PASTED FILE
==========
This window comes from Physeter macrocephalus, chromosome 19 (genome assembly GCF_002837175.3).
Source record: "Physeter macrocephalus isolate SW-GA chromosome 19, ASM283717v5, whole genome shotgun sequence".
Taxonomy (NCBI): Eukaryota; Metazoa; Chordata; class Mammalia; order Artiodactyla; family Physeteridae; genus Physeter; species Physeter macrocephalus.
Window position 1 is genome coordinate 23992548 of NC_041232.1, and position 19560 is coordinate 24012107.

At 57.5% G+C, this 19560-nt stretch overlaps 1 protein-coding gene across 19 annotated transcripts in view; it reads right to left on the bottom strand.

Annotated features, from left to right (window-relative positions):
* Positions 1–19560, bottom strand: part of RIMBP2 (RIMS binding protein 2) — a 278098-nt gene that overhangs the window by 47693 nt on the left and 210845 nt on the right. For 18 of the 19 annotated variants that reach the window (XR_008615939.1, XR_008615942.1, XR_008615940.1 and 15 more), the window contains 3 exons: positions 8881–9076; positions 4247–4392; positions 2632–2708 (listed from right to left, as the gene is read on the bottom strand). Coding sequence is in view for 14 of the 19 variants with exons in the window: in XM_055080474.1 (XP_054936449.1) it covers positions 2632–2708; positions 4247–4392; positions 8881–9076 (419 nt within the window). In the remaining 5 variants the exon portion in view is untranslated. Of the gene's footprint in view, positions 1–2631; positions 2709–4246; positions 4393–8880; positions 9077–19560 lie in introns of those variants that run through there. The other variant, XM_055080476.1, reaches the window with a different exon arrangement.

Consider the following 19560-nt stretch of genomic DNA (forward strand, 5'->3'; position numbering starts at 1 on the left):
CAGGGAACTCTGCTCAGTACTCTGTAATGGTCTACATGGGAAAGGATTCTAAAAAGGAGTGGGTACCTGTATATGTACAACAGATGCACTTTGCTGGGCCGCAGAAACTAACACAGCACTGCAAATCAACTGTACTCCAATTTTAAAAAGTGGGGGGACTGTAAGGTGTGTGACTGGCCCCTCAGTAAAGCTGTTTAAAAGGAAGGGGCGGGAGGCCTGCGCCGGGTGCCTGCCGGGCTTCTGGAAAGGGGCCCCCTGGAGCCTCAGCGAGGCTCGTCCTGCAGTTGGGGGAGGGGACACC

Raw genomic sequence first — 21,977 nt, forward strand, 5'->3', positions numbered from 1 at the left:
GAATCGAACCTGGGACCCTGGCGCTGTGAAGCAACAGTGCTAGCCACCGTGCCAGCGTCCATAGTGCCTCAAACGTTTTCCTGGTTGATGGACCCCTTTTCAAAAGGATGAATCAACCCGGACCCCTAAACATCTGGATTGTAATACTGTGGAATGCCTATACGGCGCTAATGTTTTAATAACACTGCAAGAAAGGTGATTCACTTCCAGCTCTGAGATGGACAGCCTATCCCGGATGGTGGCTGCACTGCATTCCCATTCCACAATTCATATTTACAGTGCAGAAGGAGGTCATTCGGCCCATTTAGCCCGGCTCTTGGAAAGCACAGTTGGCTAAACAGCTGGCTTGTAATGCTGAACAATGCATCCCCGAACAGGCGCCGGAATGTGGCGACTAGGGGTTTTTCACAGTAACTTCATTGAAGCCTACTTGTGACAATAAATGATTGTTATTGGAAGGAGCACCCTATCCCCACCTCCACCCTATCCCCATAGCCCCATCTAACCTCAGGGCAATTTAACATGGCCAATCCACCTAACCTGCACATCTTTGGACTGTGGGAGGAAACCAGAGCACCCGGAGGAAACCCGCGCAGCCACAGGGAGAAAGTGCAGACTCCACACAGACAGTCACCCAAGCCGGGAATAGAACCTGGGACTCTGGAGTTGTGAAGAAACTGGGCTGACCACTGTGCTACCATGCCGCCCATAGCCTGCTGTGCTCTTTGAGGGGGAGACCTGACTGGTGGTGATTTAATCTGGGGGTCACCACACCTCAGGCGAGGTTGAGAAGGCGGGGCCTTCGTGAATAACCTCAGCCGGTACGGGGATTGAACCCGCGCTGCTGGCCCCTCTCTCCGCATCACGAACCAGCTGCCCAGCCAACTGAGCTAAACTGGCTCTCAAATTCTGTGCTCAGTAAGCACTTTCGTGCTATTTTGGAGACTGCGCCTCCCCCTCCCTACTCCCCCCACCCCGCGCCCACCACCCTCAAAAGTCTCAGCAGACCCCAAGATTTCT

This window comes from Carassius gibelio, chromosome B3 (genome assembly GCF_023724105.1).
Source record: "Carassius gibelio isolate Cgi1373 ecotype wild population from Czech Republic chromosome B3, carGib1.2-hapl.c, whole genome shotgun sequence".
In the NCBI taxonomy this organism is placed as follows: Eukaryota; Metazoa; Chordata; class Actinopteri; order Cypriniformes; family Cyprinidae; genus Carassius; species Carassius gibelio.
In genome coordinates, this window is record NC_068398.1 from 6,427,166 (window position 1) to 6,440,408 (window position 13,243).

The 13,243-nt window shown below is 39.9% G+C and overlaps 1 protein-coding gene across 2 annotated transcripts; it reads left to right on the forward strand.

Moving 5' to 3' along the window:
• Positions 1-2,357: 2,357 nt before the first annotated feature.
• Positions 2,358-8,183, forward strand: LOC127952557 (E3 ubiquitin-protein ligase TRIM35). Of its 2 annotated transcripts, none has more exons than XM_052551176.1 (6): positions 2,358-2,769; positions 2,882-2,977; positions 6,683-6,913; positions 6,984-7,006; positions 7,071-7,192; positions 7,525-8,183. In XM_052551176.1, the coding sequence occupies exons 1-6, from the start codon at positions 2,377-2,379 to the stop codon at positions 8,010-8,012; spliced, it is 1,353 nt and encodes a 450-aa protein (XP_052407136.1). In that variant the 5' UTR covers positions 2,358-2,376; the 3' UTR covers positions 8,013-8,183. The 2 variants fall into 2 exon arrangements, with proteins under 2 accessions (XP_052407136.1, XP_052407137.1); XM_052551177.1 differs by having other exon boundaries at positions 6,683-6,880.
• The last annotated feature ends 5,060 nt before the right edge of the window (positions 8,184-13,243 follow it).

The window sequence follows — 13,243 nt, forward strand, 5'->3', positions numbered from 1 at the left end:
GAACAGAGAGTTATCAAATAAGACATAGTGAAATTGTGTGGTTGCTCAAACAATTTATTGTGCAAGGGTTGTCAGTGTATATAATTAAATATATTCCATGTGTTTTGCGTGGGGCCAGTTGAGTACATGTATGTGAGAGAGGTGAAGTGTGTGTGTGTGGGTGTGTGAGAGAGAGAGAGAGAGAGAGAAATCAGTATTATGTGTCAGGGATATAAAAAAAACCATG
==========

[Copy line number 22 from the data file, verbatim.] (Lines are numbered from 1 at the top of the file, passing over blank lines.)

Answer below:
GAACAGAGAGTTATCAAATAAGACATAGTGAAATTGTGTGGTTGCTCAAACAATTTATTGTGCAAGGGTTGTCAGTGTATATAATTAAATATATTCCATGTGTTTTGCGTGGGGCCAGTTGAGTACATGTATGTGAGAGAGGTGAAGTGTGTGTGTGTGGGTGTGTGAGAGAGAGAGAGAGAGAGAGAAATCAGTATTATGTGTCAGGGATATAAAAAAAACCATG